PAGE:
Mesa City Council To Debate Towing Lawsuit In Private This WeekNov 3rd, 2010 | By Editorial Staff | Category: National News
The City Council of Mesa, Arizona, has moved discussion concerning a lawsuit filed on behalf of a towing company behind closed doors, according to a news report. The Council was supposed to make a decision on the matter Monday, Nov. 1, but instead the issue was removed from the regular meeting agenda.
The suit was filed by Thompson Diversified LLC, doing business as Valley Express Towing, after two firms won Mesa’s towing business in July, and after the city rejected the company’s appeal of contracts, awarded on July 8, the report states. The company’s owner, Richard Thompson, alleges that Mesa illegally altered the terms of a request for proposals that went out to towing companies early this year.
Thompson wants Mesa to give his company a contract based on terms of the original request, rather than reopening the bidding process – one of the options that Council could make. That route, he claims, would negate his lawsuit, which seeks “consequential and compensatory damages in an amount which will be proven at the time of trial,” according to the news report.
Thompson’s attorney, Gordon Bueler, claims Valley Express would have an award if the purchasing department has not secretly “cooked the books with their improvised scoring chart,” the report states, and says a rebid would have the same issues. City Manager Chris Brady acknowledged that city staffers changed the evaluation formula after firms submitted their bids, a step that Thompson and Bueler claim is illegal.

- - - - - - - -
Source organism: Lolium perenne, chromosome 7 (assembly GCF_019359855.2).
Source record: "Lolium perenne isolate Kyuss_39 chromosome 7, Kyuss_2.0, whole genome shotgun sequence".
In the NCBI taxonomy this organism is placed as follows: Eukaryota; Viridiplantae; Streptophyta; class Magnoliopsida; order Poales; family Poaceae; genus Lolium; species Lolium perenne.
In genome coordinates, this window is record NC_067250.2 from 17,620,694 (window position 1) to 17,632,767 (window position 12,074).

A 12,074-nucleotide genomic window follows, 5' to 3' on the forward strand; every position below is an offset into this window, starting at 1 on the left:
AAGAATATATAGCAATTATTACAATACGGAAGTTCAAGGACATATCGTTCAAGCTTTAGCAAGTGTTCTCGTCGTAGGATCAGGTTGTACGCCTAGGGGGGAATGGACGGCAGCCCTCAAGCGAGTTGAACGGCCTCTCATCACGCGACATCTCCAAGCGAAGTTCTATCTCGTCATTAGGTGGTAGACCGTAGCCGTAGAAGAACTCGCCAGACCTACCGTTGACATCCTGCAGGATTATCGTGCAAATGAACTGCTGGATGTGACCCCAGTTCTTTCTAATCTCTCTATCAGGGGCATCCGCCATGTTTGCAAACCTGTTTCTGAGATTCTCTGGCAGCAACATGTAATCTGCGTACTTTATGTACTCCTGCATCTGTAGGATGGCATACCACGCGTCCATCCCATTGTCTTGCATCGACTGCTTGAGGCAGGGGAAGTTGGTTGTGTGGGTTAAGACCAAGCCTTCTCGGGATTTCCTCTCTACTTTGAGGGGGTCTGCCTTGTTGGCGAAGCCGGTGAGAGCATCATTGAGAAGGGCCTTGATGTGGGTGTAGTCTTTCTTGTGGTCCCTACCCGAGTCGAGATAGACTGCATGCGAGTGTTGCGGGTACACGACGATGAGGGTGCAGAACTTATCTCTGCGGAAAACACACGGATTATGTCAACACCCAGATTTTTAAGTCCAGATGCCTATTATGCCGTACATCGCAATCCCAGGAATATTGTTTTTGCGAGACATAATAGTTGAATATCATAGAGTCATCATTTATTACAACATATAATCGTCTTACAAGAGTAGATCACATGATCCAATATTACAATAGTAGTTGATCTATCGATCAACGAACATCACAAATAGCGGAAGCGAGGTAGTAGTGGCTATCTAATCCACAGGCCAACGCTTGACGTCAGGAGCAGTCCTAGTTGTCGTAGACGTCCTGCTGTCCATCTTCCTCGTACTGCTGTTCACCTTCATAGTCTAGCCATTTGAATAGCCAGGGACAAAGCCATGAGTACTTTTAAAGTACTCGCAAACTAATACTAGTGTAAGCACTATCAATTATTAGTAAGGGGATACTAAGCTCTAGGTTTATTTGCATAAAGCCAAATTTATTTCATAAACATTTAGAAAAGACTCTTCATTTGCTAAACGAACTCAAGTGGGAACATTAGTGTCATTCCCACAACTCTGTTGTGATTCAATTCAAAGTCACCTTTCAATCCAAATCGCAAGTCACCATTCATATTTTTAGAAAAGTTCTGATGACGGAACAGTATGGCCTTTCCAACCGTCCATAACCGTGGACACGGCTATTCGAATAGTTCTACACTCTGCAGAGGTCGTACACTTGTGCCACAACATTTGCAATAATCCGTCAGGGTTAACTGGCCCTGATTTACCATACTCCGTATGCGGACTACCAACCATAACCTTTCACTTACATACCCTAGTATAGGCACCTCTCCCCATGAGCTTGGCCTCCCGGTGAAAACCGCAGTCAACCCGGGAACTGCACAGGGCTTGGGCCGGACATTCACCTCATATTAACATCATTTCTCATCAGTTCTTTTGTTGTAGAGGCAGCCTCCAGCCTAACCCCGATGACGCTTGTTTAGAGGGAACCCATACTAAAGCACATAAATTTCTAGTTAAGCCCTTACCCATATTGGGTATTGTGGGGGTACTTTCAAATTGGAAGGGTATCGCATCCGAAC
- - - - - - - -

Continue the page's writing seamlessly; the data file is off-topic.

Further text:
However, Brady claims the city felt the move was necessary because one of the bidders said it would charge nothing for some services, and entering zero in the mathematical formula rendered the math useless, according to the report. So the change was made in an effort to recognize that some companies were offering services at no charge, Brady said, and rejecting them for that would have been unfair.
The Mesa towing contract is awarded to companies offering the best prices and service for towing vehicles that have been damaged, stolen or abandoned. The city generates no revenue from the contract.
After controversy years ago, the city created four towing zones, with two zones awarded to Apache Sands Towing and two to All City Towing.
The Council will consider the issue tomorrow, Nov. 4, at the morning executive session, a legal move when the Council is considering how to respond to litigation. The council also considered the matter behind closed doors last Thursday (Oct. 28).
Brady said the issue will reappear on a regular meeting agenda so it can be discussed and voted on in open session as well, according to the report.